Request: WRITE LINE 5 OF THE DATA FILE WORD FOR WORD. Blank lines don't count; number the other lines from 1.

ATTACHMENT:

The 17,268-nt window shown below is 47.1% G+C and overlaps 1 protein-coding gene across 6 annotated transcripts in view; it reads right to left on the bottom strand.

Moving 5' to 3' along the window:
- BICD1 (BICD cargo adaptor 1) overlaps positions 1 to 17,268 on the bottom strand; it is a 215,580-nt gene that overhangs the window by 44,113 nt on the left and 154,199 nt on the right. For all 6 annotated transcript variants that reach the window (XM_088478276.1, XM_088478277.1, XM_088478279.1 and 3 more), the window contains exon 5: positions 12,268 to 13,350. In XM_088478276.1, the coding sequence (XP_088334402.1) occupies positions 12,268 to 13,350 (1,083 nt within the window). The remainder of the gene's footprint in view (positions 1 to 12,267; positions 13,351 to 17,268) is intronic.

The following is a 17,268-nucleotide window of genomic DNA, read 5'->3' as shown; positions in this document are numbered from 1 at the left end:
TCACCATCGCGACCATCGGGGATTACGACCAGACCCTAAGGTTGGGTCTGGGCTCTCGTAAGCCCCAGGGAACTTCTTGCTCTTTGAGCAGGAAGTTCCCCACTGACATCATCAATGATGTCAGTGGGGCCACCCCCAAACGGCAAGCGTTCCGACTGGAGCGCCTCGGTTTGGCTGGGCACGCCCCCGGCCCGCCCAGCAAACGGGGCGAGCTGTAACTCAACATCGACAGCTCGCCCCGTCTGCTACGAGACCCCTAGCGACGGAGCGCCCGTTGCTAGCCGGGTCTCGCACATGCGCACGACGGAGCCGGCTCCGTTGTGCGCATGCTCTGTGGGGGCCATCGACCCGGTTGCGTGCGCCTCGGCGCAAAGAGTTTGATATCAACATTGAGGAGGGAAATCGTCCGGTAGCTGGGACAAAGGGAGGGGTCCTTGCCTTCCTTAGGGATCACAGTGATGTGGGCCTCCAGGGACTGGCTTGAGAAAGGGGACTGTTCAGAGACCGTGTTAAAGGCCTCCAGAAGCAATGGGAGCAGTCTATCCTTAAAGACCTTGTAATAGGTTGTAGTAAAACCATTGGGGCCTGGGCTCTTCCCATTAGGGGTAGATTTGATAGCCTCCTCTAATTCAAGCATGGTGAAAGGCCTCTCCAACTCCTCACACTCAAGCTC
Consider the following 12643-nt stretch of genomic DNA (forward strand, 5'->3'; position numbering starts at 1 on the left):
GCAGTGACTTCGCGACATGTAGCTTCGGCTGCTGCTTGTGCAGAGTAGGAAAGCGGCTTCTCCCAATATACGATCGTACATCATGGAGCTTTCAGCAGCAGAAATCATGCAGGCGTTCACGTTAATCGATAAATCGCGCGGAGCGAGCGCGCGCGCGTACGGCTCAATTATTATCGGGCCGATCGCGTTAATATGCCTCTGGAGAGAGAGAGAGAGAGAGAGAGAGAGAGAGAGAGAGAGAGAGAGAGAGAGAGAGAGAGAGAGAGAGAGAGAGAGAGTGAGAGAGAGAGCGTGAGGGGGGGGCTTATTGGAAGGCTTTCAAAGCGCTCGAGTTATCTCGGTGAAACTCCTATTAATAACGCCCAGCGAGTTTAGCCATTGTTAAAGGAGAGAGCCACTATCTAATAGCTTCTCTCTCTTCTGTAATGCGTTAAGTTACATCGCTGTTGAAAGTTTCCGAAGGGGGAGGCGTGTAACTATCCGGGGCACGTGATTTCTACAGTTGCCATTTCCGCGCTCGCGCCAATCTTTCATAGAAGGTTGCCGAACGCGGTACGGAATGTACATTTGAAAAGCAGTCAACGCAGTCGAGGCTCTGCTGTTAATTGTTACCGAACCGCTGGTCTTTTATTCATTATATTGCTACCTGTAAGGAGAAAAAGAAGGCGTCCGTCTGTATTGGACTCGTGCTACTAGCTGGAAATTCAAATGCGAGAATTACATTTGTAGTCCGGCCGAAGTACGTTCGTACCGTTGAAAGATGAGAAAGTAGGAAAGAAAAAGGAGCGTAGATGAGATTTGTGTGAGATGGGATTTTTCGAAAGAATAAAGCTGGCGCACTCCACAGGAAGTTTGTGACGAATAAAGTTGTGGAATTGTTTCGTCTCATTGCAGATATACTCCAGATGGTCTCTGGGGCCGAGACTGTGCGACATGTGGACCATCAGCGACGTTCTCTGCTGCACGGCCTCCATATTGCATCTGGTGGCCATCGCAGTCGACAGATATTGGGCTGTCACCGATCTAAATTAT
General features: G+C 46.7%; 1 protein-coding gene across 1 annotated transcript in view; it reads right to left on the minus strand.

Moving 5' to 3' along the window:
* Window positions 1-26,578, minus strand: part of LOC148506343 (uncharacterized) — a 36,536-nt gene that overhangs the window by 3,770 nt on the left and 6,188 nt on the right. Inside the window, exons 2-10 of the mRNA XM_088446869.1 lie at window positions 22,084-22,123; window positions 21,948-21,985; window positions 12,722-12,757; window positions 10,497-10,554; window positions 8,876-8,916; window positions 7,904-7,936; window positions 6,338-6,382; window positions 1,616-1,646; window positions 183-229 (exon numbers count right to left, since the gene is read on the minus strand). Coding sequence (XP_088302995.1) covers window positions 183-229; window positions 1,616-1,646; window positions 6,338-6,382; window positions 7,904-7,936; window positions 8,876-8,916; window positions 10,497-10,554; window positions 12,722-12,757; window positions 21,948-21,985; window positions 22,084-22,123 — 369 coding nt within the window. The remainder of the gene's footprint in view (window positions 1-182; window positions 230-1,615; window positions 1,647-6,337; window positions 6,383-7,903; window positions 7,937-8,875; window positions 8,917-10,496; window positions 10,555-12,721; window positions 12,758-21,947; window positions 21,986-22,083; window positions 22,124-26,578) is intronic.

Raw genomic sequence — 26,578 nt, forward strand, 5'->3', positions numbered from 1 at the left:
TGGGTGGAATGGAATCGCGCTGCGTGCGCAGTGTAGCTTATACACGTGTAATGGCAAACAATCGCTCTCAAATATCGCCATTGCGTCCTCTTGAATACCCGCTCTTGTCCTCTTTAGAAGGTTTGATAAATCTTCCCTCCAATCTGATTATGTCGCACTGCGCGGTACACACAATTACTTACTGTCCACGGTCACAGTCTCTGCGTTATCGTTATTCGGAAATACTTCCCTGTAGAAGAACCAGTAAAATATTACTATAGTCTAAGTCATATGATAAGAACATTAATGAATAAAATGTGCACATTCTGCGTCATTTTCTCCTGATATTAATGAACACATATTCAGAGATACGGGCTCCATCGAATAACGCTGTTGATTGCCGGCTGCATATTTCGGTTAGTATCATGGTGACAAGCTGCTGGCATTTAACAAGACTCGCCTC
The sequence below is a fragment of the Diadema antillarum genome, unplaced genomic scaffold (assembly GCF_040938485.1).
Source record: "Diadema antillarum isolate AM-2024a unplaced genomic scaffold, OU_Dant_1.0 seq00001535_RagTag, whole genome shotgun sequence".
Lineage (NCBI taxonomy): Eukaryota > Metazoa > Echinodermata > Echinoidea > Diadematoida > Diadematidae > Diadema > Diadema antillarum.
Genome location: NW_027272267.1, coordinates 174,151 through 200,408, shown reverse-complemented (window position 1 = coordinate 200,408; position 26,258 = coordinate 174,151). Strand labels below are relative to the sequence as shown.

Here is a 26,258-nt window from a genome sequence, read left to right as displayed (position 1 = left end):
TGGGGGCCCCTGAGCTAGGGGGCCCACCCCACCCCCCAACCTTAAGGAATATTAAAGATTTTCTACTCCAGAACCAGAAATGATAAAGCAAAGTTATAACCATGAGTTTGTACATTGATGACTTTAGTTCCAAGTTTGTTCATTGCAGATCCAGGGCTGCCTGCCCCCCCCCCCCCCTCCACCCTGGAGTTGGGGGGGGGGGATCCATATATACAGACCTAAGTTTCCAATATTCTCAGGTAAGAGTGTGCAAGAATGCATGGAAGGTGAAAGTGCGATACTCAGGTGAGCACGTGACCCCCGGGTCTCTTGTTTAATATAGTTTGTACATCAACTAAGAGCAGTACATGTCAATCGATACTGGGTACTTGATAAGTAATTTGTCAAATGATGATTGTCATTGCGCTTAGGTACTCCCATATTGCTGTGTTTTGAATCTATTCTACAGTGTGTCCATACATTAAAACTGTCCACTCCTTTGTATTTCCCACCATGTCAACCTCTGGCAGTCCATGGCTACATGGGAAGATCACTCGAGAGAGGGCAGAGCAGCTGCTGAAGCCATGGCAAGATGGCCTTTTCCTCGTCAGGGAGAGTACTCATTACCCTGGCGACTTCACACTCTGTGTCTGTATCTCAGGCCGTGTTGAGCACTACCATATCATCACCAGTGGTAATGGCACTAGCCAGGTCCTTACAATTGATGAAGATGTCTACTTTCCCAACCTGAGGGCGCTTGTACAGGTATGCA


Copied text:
TCACCATCGCGACCATCGGGGATTACGACCAGACCCTAAGGTTGGGTCTGGGCTCTCGTAAGCCCCAGGGAACTTCTTGCTCTTTGAGCAGGAAGTTCCCCACTGACATCATCAATGATGTCAGTGGGGCCACCCCCAAACGGCAAGCGTTCCGACTGGAGCGCCTCGGTTTGGCTGGGCACGCCCCCGGCCCGCCCAGCAAACGGGGCGAGCTGTAACTCAACATCGACAGCTCGCCCCGTCTGCTACGAGACCCCTAGCGACGGAGCGCCCGTTGCTAGCCGGGTCTCGCACATGCGCACGACGGAGCCGGCTCCGTTGTGCGCATGCTCTGTGGGGGCCATCGACCCGGTTGCGTGCGCCTCGGCGCAAAGAGTTTGATATCAACATTGAGGAGGGAAATCGTCCGGTAGCTGGGACAAAGGGAGGGGTCCTTGCCTTCCTTAGGGATCACAGTGATGTGGGCCTCCAGGGACTGGCTTGAGAAAGGGGACTGTTCAGAGACCGTGTTAAAGGCCTCCAGAAGCAATGGGAGCAGTCTATCCTTAAAGACCTTGTAATAGGTTGTAGTAAAACCATTGGGGCCTGGGCTCTTCCCATTAGGGGTAGATTTGATAGCCTCCTCTAATTCAAGCATGGTGAAAGGCCTCTCCAACTCCTCACACTCAAGCTC